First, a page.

The adapter 15 of the present invention fits between the microscope 10 and the camera 12. The adapter 15 has a housing 16, preferably of machined metal, having an arm 16 which is tubular (ring-like in cross-section). The arm 16 and the housing portion 17 each have imaginary central axii 18,19 and the axis 18 is 90° relative to axis 19 in the same imaginary plane.
A manual centering system 20 is positioned within arm 16 and includes a glass mirror 21. The mirror 21 is flat with an F.5 focal distance and is disk-like (rounded), i.e., shaped like a flat coin. The mirror 21 is mounted on metal bracket 22 and has a highly reflective front surface. The mirror is "superflat", i.e., flat to one-quarter fringe. The bracket is mounted on a gimbal-like arrangement 23 which permits the mirror 21 to be turned in all directions about its center, i.e., turned about two axii which are perpendicular to each other (imaginary x and y axii).
The bracket 22 is rotatably mounted by its two opposite extending shaft-like arms 25 which are rotatably mounted in round holes 27 of the link member 29, as shown in FIG. 2.
As shown in FIG. 2 the bracket 22 may be turned clockwise or counterclockwise about the center of arms 25. The link member 29 is tubular and has two opposite holes 30,31 which enclose the ends of pins 32,33 respectively. The pins 32,33 are fixed in tubular mounting member 34 which is held in the housing 16 by the adjustment screws 85. The link member 29 is rotatable about the pins 32,33.
An extension shaft 35 has its inner end (proximal end) fixed to the bracket 22. A small ball 36 is formed at the outer end (distal end) of the extension shaft 35 and fits within a partial spherical seat 37 formed on the inner wall of the bore 38 of a larger ball 39. The ball 39 is contained in a partial spherical seat 40 of the mounting member 34 and the partial spherical seat 81 of mounting ring 80, which is movable within the mounting member 34. A control rod 45 has its proximal end exposed outside of housing 16 so that it may be operated by the fingers of the user. The distal end of the control rod is fixed to the ball 39 within the bore 38 of the ball 39.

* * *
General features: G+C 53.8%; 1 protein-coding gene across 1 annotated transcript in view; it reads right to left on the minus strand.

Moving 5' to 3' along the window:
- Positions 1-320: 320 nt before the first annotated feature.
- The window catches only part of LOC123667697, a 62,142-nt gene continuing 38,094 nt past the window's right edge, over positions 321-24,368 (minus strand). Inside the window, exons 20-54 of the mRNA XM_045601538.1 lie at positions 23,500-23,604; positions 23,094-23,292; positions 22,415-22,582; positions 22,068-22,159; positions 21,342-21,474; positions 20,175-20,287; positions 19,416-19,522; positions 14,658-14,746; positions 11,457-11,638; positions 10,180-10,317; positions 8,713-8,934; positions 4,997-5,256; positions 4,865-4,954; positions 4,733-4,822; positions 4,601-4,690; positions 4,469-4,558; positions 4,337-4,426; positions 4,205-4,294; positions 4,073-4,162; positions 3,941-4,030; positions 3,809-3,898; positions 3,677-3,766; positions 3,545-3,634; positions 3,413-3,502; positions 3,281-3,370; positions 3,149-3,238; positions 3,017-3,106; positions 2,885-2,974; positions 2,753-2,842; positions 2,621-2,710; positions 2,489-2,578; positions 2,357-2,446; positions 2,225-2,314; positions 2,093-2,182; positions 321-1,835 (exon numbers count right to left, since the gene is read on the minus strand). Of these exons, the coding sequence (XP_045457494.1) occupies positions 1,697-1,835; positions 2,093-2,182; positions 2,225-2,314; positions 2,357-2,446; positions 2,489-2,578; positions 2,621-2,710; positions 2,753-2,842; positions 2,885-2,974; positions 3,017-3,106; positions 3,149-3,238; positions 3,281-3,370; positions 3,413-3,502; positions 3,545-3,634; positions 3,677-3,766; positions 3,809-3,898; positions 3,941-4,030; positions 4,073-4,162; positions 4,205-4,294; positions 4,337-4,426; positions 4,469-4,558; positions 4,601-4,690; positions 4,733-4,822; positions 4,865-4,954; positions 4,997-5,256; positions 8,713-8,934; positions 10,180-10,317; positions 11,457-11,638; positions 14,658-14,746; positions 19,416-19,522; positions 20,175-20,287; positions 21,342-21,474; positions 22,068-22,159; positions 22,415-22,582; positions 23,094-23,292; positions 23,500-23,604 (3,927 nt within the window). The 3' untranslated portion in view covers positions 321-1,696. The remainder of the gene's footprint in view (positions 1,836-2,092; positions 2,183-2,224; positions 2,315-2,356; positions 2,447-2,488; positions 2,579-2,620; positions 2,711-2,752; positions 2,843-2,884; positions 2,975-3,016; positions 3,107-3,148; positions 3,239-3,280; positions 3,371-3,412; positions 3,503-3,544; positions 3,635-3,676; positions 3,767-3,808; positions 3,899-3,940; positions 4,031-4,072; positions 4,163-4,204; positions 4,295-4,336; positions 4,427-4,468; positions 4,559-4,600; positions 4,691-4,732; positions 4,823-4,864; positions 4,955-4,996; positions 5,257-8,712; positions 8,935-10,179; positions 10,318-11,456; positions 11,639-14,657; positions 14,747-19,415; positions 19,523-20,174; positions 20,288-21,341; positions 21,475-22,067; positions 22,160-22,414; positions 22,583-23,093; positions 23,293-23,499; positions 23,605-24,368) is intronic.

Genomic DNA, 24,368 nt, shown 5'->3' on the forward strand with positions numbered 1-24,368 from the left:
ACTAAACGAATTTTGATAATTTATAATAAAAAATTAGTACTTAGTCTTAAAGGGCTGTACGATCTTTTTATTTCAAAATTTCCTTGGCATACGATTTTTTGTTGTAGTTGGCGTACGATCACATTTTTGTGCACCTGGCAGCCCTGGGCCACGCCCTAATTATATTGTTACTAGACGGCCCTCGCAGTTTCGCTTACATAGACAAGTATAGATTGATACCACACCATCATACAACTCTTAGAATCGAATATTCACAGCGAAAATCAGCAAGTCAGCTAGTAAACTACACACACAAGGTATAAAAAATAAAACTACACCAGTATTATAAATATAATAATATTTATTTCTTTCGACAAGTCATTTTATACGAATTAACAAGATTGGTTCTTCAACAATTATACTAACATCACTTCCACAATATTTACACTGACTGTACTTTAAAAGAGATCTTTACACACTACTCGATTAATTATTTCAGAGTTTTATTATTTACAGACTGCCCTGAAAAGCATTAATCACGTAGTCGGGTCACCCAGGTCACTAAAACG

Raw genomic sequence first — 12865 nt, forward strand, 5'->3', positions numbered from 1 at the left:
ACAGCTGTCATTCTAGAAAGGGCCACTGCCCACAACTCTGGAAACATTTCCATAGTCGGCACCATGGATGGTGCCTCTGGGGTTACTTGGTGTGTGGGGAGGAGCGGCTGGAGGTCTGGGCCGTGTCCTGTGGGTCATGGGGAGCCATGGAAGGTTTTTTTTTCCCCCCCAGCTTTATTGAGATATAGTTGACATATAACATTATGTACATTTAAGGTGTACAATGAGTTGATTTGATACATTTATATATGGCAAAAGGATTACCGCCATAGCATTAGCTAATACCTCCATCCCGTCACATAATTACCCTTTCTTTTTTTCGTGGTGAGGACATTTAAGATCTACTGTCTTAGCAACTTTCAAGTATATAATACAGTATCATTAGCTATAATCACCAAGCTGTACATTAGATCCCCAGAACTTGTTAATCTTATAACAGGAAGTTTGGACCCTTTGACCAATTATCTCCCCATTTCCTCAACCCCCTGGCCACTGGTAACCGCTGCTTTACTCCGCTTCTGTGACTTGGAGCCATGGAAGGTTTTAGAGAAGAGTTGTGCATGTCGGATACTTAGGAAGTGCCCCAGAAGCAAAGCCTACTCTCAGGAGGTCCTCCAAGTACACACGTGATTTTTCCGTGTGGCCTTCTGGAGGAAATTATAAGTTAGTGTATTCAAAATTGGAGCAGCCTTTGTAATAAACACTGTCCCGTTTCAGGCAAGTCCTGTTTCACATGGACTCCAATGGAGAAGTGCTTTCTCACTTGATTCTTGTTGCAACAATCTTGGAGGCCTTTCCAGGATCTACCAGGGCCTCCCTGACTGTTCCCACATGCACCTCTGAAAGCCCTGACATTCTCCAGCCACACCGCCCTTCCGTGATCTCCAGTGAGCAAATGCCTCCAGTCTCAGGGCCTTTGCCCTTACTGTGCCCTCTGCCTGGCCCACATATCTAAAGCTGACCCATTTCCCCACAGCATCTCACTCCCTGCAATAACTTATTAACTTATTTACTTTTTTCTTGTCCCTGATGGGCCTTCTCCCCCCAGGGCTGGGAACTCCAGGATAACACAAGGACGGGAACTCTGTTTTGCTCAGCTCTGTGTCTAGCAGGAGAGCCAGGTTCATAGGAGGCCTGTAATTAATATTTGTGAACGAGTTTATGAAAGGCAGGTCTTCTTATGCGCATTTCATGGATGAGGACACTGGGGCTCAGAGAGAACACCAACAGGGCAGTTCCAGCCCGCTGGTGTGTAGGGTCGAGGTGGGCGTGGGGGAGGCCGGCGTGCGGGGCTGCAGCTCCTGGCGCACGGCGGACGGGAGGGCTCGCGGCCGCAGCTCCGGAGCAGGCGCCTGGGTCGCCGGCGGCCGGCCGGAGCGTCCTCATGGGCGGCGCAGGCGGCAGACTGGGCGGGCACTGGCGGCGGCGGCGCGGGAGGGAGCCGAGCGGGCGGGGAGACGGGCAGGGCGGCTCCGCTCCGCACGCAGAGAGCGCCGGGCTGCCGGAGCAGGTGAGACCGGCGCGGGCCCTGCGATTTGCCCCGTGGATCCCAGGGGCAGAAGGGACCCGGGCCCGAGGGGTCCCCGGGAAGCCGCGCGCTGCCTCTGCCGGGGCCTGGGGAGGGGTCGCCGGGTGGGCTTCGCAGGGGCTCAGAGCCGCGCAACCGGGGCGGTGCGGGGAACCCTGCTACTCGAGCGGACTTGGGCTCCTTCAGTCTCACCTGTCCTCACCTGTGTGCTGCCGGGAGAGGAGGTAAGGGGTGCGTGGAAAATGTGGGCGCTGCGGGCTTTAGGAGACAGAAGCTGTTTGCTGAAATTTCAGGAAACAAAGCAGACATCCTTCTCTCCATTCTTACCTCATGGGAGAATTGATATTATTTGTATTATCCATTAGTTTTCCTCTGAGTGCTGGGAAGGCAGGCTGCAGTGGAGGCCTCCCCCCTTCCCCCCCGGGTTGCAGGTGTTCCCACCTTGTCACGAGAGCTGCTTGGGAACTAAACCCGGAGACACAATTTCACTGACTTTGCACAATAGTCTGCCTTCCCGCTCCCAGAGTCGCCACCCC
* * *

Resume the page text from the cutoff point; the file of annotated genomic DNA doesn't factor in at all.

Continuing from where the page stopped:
A centering ring 80, as shown in FIG. 3, is used to automatically return the control rod 45 to its center, thereby also returning the mirror to its center position. The ring 80 has a curved (partial spherical) inside face 81 which acts against the larger ball 39. Ring 80 has internal screw threads 82 which mate with screw threads 83 on a ring 84 fixed to control rod 45. Before control rod 45 is to be operated, the centering ring 80 is unscrewed from ring 84 and is slid upwards (in FIG. 3) on rod 45. The control rod 45 is moved by the operator's fingers to its selected position and stays in its selected position because of friction. To return the control rod 45 to center, the ring 80 is pushed down and screwed onto the ring 84, which centers rod 45.